Brad Bonnette: Be? Yeah, well, this is the way I think about it. When I was earlier in my equity career, I did an evaluation of what we at the time called mass casualty ventilators. That was after bird flu and SARS where they were sort of near misses and we were afraid there might be some global respiratory pandemic and it didn't quite turn into that. People died. It was a real thing, but it didn't get to the global scale. We tried to take those lessons. What kind of ventilators would you need for a real pandemic and what you squirrel away? From all the experts I've spoken to, our best guess is if we have something else like that, it'll be similar to COVID. You're right, you don't want to necessarily fight the last war, but you want to be able to fight the last war, right? It'd be great if you can fight the next war, but if you don't know what that is, you should at least be able to fight the last war. That's the advice we're taking is you should at least be able to take care of, have devices that would be useful if COVID part two happens. If something else happens and you can reasonably guess what it might be, sure prepare for that too. Step one is we're ready for if COVID happens again basically. Looking at the devices that are in the stockpile now, I'm not sure we are ready for that quite yet. There are a lot of devices in there that don't really meet the standard, but there are a lot of great devices that would be useful for that, and we hope to look at them and provide some guidance on that.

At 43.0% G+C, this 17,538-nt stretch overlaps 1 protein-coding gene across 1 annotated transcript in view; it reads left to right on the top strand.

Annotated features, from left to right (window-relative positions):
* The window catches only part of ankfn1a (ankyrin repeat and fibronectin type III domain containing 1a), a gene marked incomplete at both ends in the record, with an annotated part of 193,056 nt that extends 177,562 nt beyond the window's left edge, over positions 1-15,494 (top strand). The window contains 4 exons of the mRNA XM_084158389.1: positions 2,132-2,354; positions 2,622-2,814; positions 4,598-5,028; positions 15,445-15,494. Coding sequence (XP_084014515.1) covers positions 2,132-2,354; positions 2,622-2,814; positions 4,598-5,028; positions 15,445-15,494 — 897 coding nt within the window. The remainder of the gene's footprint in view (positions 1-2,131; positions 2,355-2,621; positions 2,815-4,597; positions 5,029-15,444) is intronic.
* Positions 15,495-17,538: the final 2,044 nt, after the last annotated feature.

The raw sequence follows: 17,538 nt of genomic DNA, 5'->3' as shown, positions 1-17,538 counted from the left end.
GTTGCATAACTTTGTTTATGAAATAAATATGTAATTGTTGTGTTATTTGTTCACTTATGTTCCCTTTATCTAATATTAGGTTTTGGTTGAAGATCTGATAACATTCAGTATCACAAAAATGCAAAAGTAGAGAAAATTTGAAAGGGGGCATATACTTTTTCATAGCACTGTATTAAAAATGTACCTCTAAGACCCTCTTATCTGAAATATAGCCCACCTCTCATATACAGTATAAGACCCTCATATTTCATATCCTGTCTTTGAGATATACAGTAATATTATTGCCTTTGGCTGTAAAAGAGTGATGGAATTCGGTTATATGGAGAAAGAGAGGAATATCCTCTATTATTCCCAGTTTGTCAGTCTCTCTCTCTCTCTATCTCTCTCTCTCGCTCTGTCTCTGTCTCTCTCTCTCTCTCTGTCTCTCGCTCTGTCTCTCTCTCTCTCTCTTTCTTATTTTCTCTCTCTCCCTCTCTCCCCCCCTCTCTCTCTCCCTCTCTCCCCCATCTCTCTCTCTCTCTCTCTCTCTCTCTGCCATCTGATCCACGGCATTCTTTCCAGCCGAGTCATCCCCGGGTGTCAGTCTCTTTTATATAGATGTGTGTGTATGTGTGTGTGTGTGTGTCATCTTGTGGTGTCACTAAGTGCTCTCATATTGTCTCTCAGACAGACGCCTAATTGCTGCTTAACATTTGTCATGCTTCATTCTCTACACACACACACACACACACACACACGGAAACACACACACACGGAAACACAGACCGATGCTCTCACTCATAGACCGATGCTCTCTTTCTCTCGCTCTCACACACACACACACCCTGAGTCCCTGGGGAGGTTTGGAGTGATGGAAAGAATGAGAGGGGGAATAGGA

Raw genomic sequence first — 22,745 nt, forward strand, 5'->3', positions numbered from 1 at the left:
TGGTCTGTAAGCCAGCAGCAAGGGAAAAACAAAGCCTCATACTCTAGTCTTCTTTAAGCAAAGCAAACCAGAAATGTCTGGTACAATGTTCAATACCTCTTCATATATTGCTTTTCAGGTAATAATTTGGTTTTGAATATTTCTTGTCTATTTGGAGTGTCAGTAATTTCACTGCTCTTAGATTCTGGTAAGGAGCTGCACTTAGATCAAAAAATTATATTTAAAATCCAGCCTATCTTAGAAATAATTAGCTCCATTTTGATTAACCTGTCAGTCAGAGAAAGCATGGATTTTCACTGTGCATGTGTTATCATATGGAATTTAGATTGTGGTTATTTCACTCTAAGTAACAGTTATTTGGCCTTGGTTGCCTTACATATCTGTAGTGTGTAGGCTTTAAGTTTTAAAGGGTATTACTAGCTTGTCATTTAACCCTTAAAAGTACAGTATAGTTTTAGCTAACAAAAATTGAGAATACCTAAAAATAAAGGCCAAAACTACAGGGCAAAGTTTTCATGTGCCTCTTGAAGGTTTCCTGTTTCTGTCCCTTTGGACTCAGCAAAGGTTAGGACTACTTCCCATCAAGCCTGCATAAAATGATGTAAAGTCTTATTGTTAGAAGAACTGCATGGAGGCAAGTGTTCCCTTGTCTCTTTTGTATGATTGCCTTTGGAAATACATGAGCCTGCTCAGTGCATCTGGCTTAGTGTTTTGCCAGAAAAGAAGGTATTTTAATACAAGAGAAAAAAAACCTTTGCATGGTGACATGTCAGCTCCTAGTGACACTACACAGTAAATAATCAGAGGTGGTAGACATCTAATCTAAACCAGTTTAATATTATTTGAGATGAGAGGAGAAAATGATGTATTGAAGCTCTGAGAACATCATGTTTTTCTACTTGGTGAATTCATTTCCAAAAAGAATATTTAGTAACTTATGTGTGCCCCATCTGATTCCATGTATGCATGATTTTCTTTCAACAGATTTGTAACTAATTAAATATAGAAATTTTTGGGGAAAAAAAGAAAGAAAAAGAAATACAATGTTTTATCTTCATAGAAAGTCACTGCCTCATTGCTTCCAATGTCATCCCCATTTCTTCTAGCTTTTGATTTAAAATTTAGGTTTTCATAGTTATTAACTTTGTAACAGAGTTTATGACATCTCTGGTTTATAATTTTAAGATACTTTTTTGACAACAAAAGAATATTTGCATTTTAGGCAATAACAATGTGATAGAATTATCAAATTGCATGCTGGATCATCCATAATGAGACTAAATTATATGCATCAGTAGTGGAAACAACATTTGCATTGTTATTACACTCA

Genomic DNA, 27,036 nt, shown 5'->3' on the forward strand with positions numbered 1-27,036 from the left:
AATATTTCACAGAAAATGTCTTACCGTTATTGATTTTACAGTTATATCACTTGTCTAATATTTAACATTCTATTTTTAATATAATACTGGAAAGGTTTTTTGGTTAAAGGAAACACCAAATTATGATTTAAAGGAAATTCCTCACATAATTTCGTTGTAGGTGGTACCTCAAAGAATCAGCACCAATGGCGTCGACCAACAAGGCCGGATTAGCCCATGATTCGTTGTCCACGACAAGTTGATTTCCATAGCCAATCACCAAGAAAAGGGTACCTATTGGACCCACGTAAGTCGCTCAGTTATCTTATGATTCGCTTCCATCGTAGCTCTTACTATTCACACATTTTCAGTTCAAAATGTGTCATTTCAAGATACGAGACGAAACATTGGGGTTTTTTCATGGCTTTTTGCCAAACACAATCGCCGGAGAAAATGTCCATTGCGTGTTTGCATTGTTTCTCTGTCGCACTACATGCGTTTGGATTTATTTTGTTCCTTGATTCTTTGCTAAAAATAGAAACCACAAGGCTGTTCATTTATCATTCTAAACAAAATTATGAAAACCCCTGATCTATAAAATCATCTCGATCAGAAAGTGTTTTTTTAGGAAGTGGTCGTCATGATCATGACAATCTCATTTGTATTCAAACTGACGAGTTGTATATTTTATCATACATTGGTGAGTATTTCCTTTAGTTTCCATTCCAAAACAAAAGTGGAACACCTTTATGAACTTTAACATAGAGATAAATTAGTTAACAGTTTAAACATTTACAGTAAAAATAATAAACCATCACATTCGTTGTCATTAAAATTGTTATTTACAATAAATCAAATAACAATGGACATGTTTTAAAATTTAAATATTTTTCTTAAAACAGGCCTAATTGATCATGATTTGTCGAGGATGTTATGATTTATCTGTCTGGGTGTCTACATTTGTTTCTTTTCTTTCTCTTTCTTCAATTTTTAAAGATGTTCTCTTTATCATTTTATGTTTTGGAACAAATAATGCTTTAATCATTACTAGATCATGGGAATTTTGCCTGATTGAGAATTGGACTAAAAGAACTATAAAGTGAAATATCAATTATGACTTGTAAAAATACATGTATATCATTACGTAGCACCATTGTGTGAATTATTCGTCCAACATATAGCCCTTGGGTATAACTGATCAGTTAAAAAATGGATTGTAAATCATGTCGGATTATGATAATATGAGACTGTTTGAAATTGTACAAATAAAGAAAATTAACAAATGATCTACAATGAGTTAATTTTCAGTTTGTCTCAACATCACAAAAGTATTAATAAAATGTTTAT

Paul Anderson: Good. All right, Brad, thanks so much for your time today. I appreciate it.
Brad Bonnette: Yep. All right.
Paul Anderson: To learn more about the work our device evaluation team is doing, check out our ECRI lab tour webcasts. This year's top 10 patient safety concerns report features the pediatric mental health crisis as its number one item. Teens and even younger children were already reporting high rates of depression, anxiety, and other challenges before the COVID-19 pandemic made things even harder for them and their caregivers. We spoke to Laura Stone, a risk management analyst at ECRI about what made this the lead item in this year's report and some of the steps we recommend providers take. With ECRI's 2023 list of top 10 patient safety concerns now available, we're back to talk to Laura Stone, a risk management analyst at ECRI in more depth about this year's report. Laura, the number one item on the patient safety concerns list this year has to do with pediatric behavioral and mental health. Can you tell us a little bit about what that item's about?